Acceptance was the stage that gave me hope that it will all get better. I was grieving with Enu, we both lost someone important to us and we were going through this struggle together. During the acceptance stage, Enu climbs an upside down tower to reach the light at the end of the tunnel. The acceptance stage where everything would fundamentally change. Seeing this, and seeing the end twist when it was actually the father that lost his son, made everything so much better for me, it gave me hope that I was near the end of this journey of grief.

I finished Rime with a bittersweet smile on my face, believing that everything was going to be okay, and it was! Well…it was for a while. Grief isn’t this linear process that the Kübler-Ross model makes it out to be. The date of my friend’s passing always brings out the depression stage. Then I start thinking about if things were different, then I get angry that they are not different. I reexamine my beliefs of higher powers, and then I do it all over again the next time.

The first time the feelings of depression came back, I felt betrayed. I felt like I should have been taught better from this game and that we need a better representation of grief. There is no happy ending, but there is gaining knowledge about the subject. There is the death positive movement where you can learn about various aspects of death and funerals, and there are ways to make the process of grief easier. You don’t have to rely on some sort of therapeutic game to learn about what you are going through, because you aren’t going to go through the same process as everyone else.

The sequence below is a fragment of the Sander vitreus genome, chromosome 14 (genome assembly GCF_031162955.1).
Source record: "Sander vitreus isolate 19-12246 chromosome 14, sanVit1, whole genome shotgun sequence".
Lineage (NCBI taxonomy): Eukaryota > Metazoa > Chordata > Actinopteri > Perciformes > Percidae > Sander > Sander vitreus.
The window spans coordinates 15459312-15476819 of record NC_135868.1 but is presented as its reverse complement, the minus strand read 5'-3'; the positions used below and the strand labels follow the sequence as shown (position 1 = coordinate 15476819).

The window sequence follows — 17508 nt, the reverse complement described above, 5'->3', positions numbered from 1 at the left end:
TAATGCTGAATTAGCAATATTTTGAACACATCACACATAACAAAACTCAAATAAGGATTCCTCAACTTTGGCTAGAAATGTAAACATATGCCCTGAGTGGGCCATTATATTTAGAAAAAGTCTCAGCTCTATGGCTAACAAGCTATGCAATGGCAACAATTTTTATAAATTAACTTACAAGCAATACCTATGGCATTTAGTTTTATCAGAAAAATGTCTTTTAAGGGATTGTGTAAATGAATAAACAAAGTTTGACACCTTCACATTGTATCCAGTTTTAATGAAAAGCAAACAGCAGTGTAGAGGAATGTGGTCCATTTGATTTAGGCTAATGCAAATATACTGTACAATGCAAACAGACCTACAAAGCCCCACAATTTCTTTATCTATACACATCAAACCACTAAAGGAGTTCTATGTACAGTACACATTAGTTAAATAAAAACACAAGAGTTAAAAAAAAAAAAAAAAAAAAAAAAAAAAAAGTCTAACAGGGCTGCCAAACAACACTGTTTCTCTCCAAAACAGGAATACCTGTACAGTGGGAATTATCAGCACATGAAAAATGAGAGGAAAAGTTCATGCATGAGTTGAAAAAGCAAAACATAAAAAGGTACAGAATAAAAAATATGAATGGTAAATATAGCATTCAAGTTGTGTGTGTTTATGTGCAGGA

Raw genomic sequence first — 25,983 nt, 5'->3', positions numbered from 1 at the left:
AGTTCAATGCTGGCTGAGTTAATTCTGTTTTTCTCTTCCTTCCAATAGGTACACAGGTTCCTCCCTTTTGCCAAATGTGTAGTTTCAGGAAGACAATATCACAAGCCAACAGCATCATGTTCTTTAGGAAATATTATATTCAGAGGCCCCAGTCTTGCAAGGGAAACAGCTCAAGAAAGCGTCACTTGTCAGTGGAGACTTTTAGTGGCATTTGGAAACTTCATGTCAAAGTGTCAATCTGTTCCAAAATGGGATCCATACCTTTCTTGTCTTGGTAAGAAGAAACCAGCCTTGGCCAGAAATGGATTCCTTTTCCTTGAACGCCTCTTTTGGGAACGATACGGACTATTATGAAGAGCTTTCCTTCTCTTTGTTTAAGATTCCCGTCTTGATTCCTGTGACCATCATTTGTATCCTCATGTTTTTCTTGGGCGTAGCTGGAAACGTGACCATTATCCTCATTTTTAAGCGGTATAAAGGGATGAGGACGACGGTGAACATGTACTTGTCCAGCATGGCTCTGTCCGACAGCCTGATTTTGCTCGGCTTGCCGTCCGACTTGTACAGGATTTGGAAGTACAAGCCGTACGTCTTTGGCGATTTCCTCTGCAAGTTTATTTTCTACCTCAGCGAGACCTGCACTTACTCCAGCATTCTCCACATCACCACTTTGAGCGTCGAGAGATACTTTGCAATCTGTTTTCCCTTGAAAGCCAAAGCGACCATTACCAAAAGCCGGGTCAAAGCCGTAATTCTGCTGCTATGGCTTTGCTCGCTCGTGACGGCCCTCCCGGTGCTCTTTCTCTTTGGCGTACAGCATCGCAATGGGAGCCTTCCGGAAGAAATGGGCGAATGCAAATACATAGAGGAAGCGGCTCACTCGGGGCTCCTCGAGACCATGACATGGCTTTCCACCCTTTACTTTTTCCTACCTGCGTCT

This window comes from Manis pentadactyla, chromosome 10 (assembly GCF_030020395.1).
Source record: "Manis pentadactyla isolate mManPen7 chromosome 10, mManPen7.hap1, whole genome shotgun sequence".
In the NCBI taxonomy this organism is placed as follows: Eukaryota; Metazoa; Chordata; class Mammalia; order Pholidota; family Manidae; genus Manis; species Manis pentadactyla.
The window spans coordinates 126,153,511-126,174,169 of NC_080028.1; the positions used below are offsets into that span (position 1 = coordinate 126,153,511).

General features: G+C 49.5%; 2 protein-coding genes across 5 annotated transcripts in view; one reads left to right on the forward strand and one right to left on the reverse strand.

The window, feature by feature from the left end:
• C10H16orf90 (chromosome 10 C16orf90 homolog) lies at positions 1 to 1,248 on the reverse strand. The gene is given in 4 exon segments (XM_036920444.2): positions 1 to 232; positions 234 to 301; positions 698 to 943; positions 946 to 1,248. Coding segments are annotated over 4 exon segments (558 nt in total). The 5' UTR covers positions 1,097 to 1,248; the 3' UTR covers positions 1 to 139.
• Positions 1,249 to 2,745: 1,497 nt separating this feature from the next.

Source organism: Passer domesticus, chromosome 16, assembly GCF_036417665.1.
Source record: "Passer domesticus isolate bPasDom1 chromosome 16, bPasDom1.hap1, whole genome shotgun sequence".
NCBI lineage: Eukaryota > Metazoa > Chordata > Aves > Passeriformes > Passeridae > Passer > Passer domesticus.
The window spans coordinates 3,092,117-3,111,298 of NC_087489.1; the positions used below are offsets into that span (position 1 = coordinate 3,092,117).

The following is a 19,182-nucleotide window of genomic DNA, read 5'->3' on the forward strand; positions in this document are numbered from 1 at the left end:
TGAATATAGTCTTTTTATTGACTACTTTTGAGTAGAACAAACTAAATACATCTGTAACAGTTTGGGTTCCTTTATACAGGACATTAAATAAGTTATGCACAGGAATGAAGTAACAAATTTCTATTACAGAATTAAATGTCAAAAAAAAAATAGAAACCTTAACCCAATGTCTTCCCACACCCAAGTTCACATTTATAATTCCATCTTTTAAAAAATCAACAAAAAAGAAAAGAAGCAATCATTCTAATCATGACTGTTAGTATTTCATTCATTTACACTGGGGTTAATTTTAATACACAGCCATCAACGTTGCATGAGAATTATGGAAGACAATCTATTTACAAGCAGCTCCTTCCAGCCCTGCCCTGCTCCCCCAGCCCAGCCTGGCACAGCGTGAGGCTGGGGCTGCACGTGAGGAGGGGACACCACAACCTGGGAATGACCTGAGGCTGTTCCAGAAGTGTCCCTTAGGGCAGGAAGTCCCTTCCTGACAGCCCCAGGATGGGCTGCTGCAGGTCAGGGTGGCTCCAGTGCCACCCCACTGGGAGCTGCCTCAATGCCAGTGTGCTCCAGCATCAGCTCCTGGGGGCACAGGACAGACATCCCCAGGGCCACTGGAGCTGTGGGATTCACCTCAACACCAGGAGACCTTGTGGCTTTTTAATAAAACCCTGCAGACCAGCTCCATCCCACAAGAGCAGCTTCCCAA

So how can video games tackle this issue without giving players that false hope of this model? How can they depict grief in a way that doesn’t end with happiness or one final moment of throwing away all of your grief, how can we depict opening our mind to the struggle of grief and the many forms that it may take the shape of? How do we encourage death positivity and to encourage players to learn more about death itself to help them get a better understanding of the world and what life and death are? I don’t have the answers, but it is certainly not relying on this model of grief.

That said, cultural views on grief differ greatly, and America does an incredibly bad job at talking about death and grief. People often do not know what to say to support people through the grieving process, or how to explain to others what death is, what life is, and how to make the process easier. We are scared to talk about death, and we don’t want to talk about grief. Death is something we are all going to face, and so is grief. We have to make decisions and come to an agreement of how to depict this, how to talk to people, and how to thoroughly explore death and what it means to grieve. Otherwise, we are left with an incredibly false hope that we will achieve acceptance and move on with our lives and come across no more depression, no more anger, and no more questions. We must find a better way to grieve, and we must find a better way to depict that grief.